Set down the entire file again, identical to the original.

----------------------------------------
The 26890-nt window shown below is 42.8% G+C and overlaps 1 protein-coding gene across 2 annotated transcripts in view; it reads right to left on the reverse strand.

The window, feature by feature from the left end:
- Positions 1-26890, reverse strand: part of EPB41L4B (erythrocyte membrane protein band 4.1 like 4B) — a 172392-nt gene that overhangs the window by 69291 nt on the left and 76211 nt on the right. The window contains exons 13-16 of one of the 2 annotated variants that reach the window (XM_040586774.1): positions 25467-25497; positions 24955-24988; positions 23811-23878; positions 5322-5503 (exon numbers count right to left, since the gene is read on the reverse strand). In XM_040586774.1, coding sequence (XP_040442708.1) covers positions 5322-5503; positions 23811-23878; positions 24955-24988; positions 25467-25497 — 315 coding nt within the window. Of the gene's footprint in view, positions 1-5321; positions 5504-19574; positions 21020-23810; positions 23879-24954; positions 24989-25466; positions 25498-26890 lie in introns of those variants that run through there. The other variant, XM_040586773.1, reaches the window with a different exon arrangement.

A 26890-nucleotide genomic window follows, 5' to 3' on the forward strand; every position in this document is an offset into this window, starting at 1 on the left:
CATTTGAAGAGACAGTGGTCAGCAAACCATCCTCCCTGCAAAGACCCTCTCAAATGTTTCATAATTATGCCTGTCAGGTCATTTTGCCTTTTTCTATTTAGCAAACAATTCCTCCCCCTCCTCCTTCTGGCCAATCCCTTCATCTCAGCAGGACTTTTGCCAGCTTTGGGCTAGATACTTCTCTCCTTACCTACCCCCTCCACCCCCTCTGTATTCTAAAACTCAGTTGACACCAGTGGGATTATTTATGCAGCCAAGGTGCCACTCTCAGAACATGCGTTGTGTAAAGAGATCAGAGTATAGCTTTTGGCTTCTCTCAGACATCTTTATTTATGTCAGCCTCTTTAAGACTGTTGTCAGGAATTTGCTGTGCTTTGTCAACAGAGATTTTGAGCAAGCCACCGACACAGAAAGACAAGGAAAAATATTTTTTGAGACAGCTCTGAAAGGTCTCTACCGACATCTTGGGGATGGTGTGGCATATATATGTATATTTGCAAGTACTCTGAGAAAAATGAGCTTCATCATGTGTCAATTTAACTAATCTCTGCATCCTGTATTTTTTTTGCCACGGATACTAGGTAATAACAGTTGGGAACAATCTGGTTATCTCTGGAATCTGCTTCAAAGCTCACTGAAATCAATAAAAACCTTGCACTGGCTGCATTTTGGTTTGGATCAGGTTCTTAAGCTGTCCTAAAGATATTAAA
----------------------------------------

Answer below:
The 26890-nt window shown below is 42.8% G+C and overlaps 1 protein-coding gene across 2 annotated transcripts in view; it reads right to left on the reverse strand.

The window, feature by feature from the left end:
- Positions 1-26890, reverse strand: part of EPB41L4B (erythrocyte membrane protein band 4.1 like 4B) — a 172392-nt gene that overhangs the window by 69291 nt on the left and 76211 nt on the right. The window contains exons 13-16 of one of the 2 annotated variants that reach the window (XM_040586774.1): positions 25467-25497; positions 24955-24988; positions 23811-23878; positions 5322-5503 (exon numbers count right to left, since the gene is read on the reverse strand). In XM_040586774.1, coding sequence (XP_040442708.1) covers positions 5322-5503; positions 23811-23878; positions 24955-24988; positions 25467-25497 — 315 coding nt within the window. Of the gene's footprint in view, positions 1-5321; positions 5504-19574; positions 21020-23810; positions 23879-24954; positions 24989-25466; positions 25498-26890 lie in introns of those variants that run through there. The other variant, XM_040586773.1, reaches the window with a different exon arrangement.

A 26890-nucleotide genomic window follows, 5' to 3' on the forward strand; every position in this document is an offset into this window, starting at 1 on the left:
CATTTGAAGAGACAGTGGTCAGCAAACCATCCTCCCTGCAAAGACCCTCTCAAATGTTTCATAATTATGCCTGTCAGGTCATTTTGCCTTTTTCTATTTAGCAAACAATTCCTCCCCCTCCTCCTTCTGGCCAATCCCTTCATCTCAGCAGGACTTTTGCCAGCTTTGGGCTAGATACTTCTCTCCTTACCTACCCCCTCCACCCCCTCTGTATTCTAAAACTCAGTTGACACCAGTGGGATTATTTATGCAGCCAAGGTGCCACTCTCAGAACATGCGTTGTGTAAAGAGATCAGAGTATAGCTTTTGGCTTCTCTCAGACATCTTTATTTATGTCAGCCTCTTTAAGACTGTTGTCAGGAATTTGCTGTGCTTTGTCAACAGAGATTTTGAGCAAGCCACCGACACAGAAAGACAAGGAAAAATATTTTTTGAGACAGCTCTGAAAGGTCTCTACCGACATCTTGGGGATGGTGTGGCATATATATGTATATTTGCAAGTACTCTGAGAAAAATGAGCTTCATCATGTGTCAATTTAACTAATCTCTGCATCCTGTATTTTTTTTGCCACGGATACTAGGTAATAACAGTTGGGAACAATCTGGTTATCTCTGGAATCTGCTTCAAAGCTCACTGAAATCAATAAAAACCTTGCACTGGCTGCATTTTGGTTTGGATCAGGTTCTTAAGCTGTCCTAAAGATATTAAA